A suicide attack at a Shia Mosque in Afghanistan’s northeastern city of Kunduz during Friday, at least 46 people were killed, while more than 140 were wounded inside the mosque in the Khan Abad area of Kunduz city. ISKP(ISIS-K) claimed responsibility for the attack through its Telegram channels. ISIS-K launched another attack at Kabul airport and killed about 170 people, including 13 American soldiers.
• Who is IS-K?
The Islamic State – Khorasan Province is the regional affiliate of the Islamic State group. IS-K has been active in Afghanistan, and its area of operations includes Pakistan, Tajikistan and India, where they claim attacks.
IS-K has emerged as the biggest security threat since the Taliban seized control of Afghanistan in mid-August. Even with similar beliefs, IS-K is a lot more intense than ISIS. IS-K tends to recruit Afghan, and Taliban defectors who feel the Taliban’s methods are not extreme enough.
• What are the differences between IS-K and Taliban?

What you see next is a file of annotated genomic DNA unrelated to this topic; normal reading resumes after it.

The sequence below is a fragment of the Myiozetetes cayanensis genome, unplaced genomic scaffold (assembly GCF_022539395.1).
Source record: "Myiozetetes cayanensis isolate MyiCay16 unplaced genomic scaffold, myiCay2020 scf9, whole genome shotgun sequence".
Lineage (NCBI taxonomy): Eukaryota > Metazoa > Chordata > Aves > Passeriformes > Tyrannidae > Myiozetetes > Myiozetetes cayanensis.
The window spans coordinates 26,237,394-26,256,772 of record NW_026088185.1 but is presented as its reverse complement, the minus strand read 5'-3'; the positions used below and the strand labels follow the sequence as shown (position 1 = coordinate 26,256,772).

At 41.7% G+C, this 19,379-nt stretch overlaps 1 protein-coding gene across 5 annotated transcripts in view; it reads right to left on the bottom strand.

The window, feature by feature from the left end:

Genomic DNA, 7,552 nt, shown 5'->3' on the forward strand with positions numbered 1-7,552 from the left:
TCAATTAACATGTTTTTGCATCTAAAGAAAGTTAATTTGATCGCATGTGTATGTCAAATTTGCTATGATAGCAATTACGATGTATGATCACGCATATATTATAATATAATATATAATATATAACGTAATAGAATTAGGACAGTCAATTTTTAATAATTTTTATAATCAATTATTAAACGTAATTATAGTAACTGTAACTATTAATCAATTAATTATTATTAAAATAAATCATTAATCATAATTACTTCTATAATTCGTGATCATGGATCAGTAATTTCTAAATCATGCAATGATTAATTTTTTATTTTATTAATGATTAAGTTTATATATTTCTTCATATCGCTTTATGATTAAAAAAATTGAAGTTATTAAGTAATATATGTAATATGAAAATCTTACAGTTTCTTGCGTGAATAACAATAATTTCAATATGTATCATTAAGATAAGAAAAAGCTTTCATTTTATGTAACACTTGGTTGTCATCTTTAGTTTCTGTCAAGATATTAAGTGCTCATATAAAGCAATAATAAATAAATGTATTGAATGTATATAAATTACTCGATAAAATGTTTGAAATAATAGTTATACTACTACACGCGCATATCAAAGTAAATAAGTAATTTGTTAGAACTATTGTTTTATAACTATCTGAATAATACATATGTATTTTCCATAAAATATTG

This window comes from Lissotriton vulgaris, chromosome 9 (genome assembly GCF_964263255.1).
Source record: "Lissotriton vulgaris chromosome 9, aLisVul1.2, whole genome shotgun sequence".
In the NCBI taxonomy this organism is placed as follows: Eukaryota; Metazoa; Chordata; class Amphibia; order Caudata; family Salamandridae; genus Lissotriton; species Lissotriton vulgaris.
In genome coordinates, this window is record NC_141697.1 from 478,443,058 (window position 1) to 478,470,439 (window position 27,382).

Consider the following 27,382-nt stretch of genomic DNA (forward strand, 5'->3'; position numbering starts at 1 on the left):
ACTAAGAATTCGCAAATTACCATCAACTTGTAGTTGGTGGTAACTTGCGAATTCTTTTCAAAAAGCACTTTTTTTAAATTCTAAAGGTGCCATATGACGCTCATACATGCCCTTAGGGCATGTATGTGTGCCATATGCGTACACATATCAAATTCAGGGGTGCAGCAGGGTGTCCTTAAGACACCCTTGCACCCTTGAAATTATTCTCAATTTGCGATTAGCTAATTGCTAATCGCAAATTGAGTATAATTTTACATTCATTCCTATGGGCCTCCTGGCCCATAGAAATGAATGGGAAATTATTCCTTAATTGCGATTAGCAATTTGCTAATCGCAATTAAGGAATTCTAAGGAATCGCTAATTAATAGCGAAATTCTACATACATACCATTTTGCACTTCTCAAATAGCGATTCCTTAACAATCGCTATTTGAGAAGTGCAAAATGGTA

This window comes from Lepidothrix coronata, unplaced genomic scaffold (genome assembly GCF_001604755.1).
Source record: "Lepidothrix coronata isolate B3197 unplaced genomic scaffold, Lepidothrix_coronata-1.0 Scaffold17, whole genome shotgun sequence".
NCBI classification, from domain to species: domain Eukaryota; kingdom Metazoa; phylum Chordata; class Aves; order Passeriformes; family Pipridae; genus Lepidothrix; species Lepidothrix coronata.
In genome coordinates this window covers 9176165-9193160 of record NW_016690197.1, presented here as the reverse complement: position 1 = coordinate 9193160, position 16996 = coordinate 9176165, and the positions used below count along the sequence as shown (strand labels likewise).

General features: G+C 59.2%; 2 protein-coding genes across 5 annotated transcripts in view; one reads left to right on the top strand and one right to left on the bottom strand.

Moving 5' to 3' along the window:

The Taliban and ISIS are both Sunni Islamist extremist groups seeking to form authoritarian states under strict Sharia law and prepared to use violence to achieve their aim.
Both groups are viewed as oppressing women; the Taliban, the articles say, prohibit females over age ten from receiving an education.
IS-K and the Taliban consider each other enemies. IS-K has significant differences with the Taliban, accusing them of abandoning Jihad and the battlefield in favour of a negotiated peace settlement hammered out in “posh hotels” in Doha, Qatar. IS-K considers Taliban militants “apostates”, making their killing lawful under their interpretation of Islamic law.
Two groups have fought for turf, particularly in eastern Afghanistan. More recently, IS-K leaders have denounced the Taliban’s takeover of Afghanistan, saying that the group’s version of Islamic rule was an insufficiently hard line.
IS militants now represent a major security challenge for the incoming Taliban government, something the Taliban leadership shares in common with Western intelligence agencies.